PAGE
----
For those who've been paying attention, the Professional Lacrosse Players Association's newly announced strike is not all that surprising. League officials were set to move ahead with the current season even with several of the NLL's top players still waiting for last seasons pay checks. To top that off, several players have informed us that with the current offer, rookies would actually be paying the NLL to play in their league. While it's inherent that indoor pro lacrosse is in no way a means of supporting oneself, there is money to be made and people other than the players have been making it.
While money is the main focus of the player's grievances, it needs to be known that this is in no way a matter of greed. NLL players have been hitting the turf for next to nothing for years and with multiple teams pulling close to sellouts every week, there's definitely no lack of funds. This year the league officials took it to another level however, as their salary offer for first year players was around $3200, a number the PLPA calls "nonsensical." While that number doesn't seem too low on it's own, factor in the point that this amount is to include all "practice pay, expense mileage reimbursement and missed work pay," and the total is suddenly bush league. League veterans for one team informed us that after working out the numbers for a 16 game season, each of their rookies would actually be losing money by playing in the NLL. While it's understood that lacrosse is still not one of the top moneymaking sports, forcing a professional to pay for their services is unheard of.
The other interesting point to mention in this mess, revolves primarily around NLL Commissioner Jim Jennings comments in the below press release. The commish stated that, “The NLL has no intentions of locking our players out. Our teams will begin signing players next week and the season will begin on December 26th as scheduled. We are confident that the season will go on—one way or another. The contraction of three clubs in the past two seasons has resulted in the loss of 69 jobs creating a significant amount of competition for roster sports.”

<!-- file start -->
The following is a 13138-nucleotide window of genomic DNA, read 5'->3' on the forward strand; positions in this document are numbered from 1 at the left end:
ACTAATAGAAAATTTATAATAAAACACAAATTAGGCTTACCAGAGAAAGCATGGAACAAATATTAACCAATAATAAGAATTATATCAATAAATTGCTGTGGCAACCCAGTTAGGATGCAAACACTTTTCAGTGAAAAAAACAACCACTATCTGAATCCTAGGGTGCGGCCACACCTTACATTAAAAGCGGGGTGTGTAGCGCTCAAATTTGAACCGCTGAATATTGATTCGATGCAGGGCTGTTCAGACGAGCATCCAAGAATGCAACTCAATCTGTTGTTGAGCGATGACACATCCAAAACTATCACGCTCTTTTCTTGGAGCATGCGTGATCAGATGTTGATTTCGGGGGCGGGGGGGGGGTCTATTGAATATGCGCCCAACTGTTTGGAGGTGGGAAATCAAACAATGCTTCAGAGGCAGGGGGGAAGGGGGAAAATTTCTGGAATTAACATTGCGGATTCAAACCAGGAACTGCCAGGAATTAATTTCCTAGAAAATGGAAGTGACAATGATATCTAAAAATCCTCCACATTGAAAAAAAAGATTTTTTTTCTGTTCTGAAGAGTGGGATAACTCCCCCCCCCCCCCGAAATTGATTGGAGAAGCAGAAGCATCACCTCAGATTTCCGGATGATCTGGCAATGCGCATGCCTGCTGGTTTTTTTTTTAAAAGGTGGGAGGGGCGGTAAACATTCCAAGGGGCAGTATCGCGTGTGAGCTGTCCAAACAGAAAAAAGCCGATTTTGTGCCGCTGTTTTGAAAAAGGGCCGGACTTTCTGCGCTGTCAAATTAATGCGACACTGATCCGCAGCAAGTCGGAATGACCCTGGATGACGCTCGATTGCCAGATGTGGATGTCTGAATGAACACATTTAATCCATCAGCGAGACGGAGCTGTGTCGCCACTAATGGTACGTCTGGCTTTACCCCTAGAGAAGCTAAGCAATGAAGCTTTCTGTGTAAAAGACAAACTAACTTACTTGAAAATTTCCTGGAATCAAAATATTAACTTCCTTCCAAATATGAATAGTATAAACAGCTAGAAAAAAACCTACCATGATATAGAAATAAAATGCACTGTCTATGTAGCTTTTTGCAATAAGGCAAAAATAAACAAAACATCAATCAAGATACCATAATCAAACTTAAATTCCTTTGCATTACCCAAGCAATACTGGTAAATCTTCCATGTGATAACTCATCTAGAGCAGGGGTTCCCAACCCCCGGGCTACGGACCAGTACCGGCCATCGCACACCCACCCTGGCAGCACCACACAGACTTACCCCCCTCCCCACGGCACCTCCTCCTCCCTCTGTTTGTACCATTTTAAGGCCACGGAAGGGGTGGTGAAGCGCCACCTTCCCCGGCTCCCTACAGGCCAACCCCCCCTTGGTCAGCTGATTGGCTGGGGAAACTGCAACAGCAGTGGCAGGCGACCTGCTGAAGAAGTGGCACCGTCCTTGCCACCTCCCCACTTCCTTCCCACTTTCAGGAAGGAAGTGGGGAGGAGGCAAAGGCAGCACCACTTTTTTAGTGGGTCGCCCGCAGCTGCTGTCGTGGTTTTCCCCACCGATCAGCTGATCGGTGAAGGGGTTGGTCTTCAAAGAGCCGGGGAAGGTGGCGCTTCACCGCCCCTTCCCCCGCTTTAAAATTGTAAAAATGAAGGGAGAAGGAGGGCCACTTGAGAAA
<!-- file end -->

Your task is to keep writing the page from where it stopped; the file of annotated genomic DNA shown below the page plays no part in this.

Did the words, "...one way or another" slap you in the face as hard as it did us. The only way to view that phrase is that Jennings is confident there will be a sufficient amount of professional players available for the start of the season; whether it's the usual NLL stars hopping over the boards is a completely different matter. Is he talking scabs? In the tight knit lacrosse world we live in, does he really expect to fill the rosters with quality players that will go behind their friend's backs? Aside from loyalty preventing this debacle, the teams have already made their cuts and pride could also become a factor. How many of those top players that didn't make the squads in tryouts would come crawling back when the NLL calls? We don't see either happening and if NLL officials actual manage to dig up enough of these players, do they really feel the fans will pay to watch.
The only conclusion we could come to is for the NLL to step it up and alter their "final offer." We're not talking huge double digit salaries for all, but at least enough to make a few bucks and cover all costs. We hoped to have official comments for this story however both sides have declined any requests, instead sending us press releases. The first is from the NLL, the second is from the players union.
December 4, 2003
FOR IMMEDIATE RELEASE
NATIONAL LACROSSE LEAGUE INFORMED OF PLAYERS’ ASSOCIATION INTENT TO STRIKE
The National Lacrosse League has received notice that the players association has called for a strike of players' strike effective Saturday, December 6, 12:01 AM Eastern. The vote to strike this Saturday was apparently taken by the association’s ten player representatives (one on each of the league's ten member clubs) and not all of the players.
The NLL made its initial proposal to the players’ association on July 31, 2003, the day the prior Collective Bargaining Agreement expired. The players’ association did not provide a counter proposal until November 8 and did not meet with league representatives until November 15. The league’s negotiating committee has notified the players’ association that they are available to meet everyday until an agreement is reached. To date, the players’ association negotiating team has only been available to meet on certain weekends and refused to meet over the U.S. Thanksgiving holiday weekend.